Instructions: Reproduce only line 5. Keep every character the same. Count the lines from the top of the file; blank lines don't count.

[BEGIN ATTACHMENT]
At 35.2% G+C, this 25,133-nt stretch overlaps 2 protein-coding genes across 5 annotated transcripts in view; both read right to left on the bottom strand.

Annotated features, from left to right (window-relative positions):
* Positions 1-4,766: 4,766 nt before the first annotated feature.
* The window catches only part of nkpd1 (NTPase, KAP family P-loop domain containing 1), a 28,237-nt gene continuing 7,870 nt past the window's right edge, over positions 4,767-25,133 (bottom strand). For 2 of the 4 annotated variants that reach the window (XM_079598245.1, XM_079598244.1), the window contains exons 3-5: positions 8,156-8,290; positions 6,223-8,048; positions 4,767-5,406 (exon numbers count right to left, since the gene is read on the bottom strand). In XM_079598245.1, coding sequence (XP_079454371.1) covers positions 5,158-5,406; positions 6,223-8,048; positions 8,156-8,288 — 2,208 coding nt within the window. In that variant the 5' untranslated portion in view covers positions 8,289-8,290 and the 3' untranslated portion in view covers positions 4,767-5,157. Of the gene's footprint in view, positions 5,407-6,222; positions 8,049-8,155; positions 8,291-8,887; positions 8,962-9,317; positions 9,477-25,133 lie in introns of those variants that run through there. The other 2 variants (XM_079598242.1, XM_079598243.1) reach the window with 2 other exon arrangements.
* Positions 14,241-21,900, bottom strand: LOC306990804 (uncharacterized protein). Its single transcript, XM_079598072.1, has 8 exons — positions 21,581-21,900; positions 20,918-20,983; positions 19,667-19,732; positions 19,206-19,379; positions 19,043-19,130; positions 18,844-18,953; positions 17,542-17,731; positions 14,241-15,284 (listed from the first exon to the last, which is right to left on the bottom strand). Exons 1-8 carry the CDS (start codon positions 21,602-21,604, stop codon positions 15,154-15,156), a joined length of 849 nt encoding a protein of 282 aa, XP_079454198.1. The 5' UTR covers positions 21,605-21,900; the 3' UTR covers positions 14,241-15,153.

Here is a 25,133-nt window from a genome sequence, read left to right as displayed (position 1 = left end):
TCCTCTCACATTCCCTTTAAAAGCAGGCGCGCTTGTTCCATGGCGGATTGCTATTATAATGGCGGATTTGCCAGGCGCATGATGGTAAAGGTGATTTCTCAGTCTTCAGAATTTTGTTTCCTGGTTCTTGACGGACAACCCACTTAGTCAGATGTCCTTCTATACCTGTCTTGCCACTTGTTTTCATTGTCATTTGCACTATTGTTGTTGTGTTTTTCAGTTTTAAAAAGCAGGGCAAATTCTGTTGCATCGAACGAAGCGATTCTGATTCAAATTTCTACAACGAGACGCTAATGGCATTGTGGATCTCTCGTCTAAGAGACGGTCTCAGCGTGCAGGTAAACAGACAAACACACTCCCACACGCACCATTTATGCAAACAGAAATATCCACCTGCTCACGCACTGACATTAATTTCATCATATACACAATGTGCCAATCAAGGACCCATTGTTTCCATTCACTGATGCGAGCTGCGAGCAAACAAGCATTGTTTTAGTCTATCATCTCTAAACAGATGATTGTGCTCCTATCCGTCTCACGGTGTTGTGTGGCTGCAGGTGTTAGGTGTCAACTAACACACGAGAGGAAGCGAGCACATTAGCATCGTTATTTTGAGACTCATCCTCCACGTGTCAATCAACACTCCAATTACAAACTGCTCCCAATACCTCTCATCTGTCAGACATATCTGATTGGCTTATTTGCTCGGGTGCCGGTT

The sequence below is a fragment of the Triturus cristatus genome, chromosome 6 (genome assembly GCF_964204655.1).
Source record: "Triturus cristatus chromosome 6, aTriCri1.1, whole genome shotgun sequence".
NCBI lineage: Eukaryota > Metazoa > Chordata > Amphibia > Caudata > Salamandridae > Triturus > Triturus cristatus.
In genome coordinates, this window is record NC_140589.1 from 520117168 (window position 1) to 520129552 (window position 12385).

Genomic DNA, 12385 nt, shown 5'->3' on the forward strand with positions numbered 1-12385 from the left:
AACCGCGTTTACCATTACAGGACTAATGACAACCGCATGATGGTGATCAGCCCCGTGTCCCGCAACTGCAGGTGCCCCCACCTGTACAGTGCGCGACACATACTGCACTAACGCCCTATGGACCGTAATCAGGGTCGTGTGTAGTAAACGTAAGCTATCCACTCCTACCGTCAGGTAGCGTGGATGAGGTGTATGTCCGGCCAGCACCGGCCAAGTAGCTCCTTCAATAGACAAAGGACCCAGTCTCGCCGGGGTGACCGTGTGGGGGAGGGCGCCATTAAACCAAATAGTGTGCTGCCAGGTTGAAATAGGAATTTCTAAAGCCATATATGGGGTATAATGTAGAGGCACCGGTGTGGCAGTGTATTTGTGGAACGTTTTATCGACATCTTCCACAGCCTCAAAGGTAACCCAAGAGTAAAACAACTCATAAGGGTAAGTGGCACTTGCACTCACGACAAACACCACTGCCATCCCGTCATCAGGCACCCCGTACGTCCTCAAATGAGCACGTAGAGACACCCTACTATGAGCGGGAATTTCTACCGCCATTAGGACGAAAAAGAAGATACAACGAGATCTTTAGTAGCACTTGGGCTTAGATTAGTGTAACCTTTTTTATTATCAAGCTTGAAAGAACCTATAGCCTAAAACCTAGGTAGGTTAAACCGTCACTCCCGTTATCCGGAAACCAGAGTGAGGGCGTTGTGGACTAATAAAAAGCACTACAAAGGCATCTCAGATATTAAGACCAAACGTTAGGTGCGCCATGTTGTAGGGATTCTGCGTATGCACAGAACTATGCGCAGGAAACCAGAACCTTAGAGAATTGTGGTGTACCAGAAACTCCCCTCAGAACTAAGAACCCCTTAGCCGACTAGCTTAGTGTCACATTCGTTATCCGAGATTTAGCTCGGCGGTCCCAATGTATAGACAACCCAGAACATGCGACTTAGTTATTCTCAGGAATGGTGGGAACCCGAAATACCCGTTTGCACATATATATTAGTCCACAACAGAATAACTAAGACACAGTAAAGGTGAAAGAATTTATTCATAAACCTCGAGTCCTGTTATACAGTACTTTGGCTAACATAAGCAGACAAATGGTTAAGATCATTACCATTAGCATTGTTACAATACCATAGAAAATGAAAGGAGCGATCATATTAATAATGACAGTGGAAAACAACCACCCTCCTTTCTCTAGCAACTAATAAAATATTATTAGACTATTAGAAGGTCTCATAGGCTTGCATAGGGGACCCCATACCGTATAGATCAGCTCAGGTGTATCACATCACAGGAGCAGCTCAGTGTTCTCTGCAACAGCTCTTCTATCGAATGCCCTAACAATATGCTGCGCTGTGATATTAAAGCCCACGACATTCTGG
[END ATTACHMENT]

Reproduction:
* Positions 14,241-21,900, bottom strand: LOC306990804 (uncharacterized protein). Its single transcript, XM_079598072.1, has 8 exons — positions 21,581-21,900; positions 20,918-20,983; positions 19,667-19,732; positions 19,206-19,379; positions 19,043-19,130; positions 18,844-18,953; positions 17,542-17,731; positions 14,241-15,284 (listed from the first exon to the last, which is right to left on the bottom strand). Exons 1-8 carry the CDS (start codon positions 21,602-21,604, stop codon positions 15,154-15,156), a joined length of 849 nt encoding a protein of 282 aa, XP_079454198.1. The 5' UTR covers positions 21,605-21,900; the 3' UTR covers positions 14,241-15,153.